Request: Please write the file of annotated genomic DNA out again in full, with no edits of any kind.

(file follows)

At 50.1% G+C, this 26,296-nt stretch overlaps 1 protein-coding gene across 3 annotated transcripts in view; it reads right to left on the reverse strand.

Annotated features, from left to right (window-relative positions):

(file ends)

At 50.1% G+C, this 26,296-nt stretch overlaps 1 protein-coding gene across 3 annotated transcripts in view; it reads right to left on the reverse strand.

Annotated features, from left to right (window-relative positions):